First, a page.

If they are self motivated, they may not need much guidance in terms of completing their homework.  If they are high achievers, the grades or feedback themselves generally motivate them.

As we think about what areas we want to work on as parents or employers, I encourge you to think of 1-2 things you’d really like to focus on.

I encourage parents to tackle one area at a time with a child in their life who is generating some frustration.

When I am meeting with teens or pre-teens, I encourage them to learn to recognize what the consequences are for their choices before they do the act of whatever thing they may be choosing to do at that time.

Learning to recognize their feelings about conseuqneces and whether or not they are motivated to change their behaviors based on the potential consequences is another area for teens and parents to think about as they make choices and consequences to them.

Utilizing In Your Life.

I would like you to think about something you’d like to focus on with someone who is in your life at this time.

What behavior would you like to spend less time focusing on talking about or dealing with, and how would you like to allow your child to spend more time allowing your child to experience that natural or prescribed consequence?

Some sources of frustration might be related to spending money on meals, movies, etc; working on grades/homework; or anything that is causing you frustration as you and your child interact.

Now I encourage you to set aside a time to meet with the person who you are having some frustrations with, and talk about some ways to handle this differently.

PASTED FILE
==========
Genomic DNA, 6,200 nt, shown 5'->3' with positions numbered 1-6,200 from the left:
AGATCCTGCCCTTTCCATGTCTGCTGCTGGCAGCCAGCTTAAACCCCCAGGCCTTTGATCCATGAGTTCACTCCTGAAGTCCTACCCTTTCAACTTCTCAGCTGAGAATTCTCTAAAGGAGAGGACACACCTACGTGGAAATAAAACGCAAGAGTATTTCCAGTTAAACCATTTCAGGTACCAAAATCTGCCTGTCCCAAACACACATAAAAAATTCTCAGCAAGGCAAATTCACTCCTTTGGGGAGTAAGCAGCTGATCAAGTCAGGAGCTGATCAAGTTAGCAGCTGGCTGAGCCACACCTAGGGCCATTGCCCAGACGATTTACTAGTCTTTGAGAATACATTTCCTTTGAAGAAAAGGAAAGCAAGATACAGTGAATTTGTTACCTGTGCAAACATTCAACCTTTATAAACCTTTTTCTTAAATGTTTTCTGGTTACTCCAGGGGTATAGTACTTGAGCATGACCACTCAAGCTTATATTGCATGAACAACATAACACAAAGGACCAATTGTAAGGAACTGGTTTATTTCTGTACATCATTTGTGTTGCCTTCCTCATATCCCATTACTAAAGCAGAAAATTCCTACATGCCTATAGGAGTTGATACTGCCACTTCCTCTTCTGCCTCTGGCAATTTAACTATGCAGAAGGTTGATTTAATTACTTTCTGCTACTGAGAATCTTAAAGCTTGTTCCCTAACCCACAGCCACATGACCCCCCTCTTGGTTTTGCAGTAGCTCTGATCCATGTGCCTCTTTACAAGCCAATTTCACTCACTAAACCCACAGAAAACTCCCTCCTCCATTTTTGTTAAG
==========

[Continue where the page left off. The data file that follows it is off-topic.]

Maybe you check their grades less often, or you monitor their spending a little bit less, or maybe you give them less access to funds.

Now that you have thought of what to talk about, and thought of a time that might work for a conversation, I encourage you to talk during a peaceful time.

This time could be in the car on the way to somewhere, it could be during a meal, or it could be a scheduled time where you take into consideration their schedule and how they will respond at that time of day.

It could be at a time that just ‘pops up’. We call these teachable moments, and you as the adult or other participant in the relationship can work look for opportunities as they arise naturally.

One time that I will discourage you from choosing, when dealing with teens, is right when they wake up. Clearly, though, that is up to you.

To summarize:

‘Raising the Bottom’ means letting the person in your life experience real consequences to their behavior to help motivate them to make change vs. saving them/protecting them from all consequences.

I hope you can experience a little less frustration in an area that has been frustrating for you.

Thanks for reading!

 

Parenting with Fierceness: Some Drawbacks and Perks from a Mom of Twins

I was so excited the day in 1997 when our obstetrician told us we were having twins.

We had waited for them for just a little bit longer than some people do, as fertility was something that I had to work a little harder at than some other things I had set to accomplish in my our 25 and 26 years of life.

We found out at about 20 weeks gestation that they were both boys, so from then on we set to naming them.

As many can imagine, parenting them (let’s face it, being pregnant with them) has had its own set of challenges and rewards.

14 lbs is really too much baby for a uterus, and chasing two 18 month olds was enough to keep anyone on their toes.

I’m not even going to go into potty training two toddlers at once or teaching two of them to drive at the same time.

Who wins?

For today, let’s focus on game playing.

One thing I was never able to completely do was to parent them in a way where one of them was able to consistently ‘win’ at games we played together.

We played a lot of board games (or ‘bored’ games as my husband and one of my sons tend to call them) as they were growing up. The person who won the game was always the person who ‘actually’ won the game.